Autostrada is a network of toll highways denoted by an 'A' in front of a number. For example, A1 is a major highway that connects Milan and Rome. Signs directing you to them are in green. The speed limit on the autostrada highways is 130 km/h, which may be decreased to 110 km/h in certain areas and as low as 60 km/h in rough segments, so keep an eye out for posted speed restriction signs. When you enter the autostrada, you must get a ticket and pay a toll when you depart. It's a good idea to have extra cash on hand since credit cards don't always work at toll booths. Autovelox and Systema Tudor are two systems used to capture speeders on these roadways. Even if you are driving a rented automobile, you may obtain a penalty up to a year after the occurrence.

Driving in Italy supercars
Driving in Italy car hire

Get the right gas

Along the motorways of Italy, there are self-service petrol stations. Just make sure you understand the difference between gasolio, which is diesel, and benzina, which is petrol, and which kind your automobile needs.

Hire a car

Drivers must be at least 18 years old. However, in order to hire a car in Italy, you must have held your license for at least a year. If you are under the age of 25, car rental businesses may charge you an additional price. When looking for a vehicle rental, don't be fooled by a firm that has cheaper costs than others. It's possible that they'll tack on extra fees when you pick up or return the car. Choose a firm that lists all charges upfront, provides 24-hour English help and includes insurance.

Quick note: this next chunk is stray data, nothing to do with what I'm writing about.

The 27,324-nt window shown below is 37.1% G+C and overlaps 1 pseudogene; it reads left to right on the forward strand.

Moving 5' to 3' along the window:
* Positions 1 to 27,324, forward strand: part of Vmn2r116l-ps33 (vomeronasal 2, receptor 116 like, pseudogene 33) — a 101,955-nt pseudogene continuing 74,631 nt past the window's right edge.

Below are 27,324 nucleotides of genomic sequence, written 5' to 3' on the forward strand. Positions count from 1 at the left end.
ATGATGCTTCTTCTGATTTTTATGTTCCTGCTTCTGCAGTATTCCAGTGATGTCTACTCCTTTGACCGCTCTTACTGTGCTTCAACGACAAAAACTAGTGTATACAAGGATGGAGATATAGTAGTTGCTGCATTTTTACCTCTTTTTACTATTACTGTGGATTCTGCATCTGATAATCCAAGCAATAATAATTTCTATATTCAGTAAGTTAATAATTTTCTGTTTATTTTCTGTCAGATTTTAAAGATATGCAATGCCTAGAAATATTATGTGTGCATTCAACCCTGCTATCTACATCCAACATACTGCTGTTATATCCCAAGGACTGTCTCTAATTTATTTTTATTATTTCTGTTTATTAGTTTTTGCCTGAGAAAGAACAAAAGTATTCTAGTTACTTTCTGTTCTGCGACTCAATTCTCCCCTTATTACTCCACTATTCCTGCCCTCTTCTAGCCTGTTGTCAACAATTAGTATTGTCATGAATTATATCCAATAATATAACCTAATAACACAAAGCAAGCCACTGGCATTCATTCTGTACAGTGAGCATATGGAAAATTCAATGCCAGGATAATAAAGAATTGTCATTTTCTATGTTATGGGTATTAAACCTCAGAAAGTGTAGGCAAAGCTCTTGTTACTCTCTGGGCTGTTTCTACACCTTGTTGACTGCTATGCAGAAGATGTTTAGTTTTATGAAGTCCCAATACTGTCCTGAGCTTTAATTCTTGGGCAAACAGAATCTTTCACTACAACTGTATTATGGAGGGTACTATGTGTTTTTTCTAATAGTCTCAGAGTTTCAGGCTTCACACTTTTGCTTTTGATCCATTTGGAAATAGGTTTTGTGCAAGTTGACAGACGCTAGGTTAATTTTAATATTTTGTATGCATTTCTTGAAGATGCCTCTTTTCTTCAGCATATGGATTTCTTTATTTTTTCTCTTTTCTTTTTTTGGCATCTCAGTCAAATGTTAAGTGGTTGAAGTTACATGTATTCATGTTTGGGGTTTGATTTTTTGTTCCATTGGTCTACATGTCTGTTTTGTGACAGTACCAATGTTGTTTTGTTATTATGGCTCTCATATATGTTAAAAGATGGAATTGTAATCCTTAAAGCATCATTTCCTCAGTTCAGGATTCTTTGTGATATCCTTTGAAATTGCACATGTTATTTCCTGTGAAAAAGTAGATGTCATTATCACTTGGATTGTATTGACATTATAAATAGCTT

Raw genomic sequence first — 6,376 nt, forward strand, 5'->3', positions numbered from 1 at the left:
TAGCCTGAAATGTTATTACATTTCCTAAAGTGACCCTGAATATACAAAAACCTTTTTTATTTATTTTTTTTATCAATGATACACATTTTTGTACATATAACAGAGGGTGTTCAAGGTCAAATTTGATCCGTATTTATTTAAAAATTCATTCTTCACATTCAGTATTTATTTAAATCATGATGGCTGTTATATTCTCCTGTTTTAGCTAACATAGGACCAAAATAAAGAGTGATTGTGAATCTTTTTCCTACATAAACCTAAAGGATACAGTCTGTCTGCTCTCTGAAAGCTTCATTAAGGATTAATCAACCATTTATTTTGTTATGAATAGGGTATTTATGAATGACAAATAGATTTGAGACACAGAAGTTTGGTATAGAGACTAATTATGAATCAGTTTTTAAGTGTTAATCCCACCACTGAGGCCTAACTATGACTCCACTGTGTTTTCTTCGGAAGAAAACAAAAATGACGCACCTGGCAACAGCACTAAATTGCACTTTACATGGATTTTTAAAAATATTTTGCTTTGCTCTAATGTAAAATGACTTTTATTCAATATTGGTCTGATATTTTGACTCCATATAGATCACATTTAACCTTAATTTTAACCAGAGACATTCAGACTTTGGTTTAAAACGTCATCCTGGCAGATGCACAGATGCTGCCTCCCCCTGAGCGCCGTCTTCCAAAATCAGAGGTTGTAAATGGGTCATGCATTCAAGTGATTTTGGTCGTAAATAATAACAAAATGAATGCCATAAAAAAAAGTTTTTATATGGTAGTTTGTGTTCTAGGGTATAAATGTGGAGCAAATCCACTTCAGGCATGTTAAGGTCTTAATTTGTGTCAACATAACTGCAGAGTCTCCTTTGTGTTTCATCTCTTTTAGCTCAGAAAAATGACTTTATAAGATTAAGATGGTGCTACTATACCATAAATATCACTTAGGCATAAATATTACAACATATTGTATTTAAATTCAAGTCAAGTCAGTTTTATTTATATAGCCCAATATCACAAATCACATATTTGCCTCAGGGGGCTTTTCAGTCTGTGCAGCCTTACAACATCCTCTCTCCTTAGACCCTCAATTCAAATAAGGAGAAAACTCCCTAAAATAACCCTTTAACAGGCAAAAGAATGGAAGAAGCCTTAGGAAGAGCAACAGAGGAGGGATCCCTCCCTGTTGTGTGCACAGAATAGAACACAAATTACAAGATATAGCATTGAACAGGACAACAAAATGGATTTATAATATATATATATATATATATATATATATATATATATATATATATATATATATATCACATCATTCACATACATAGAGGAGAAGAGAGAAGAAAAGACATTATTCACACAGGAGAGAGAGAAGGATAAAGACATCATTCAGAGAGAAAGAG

Save emergency numbers

Make a note of the following emergency numbers and you are all set to go. Police – 113, Fire Brigade – 115 and Ambulance – 118

Steer clear of fast cars!

Italian drivers like to drive fairly quickly, it is recommended to keep to the right-hand lanes and only use the left lanes for passing. This way, you won't feel pushed to speed and will be able to avoid a speeding ticket. For the same reason, it also goes without saying seatbelts must be fastened both in the front and the rear seats if the vehicle has them.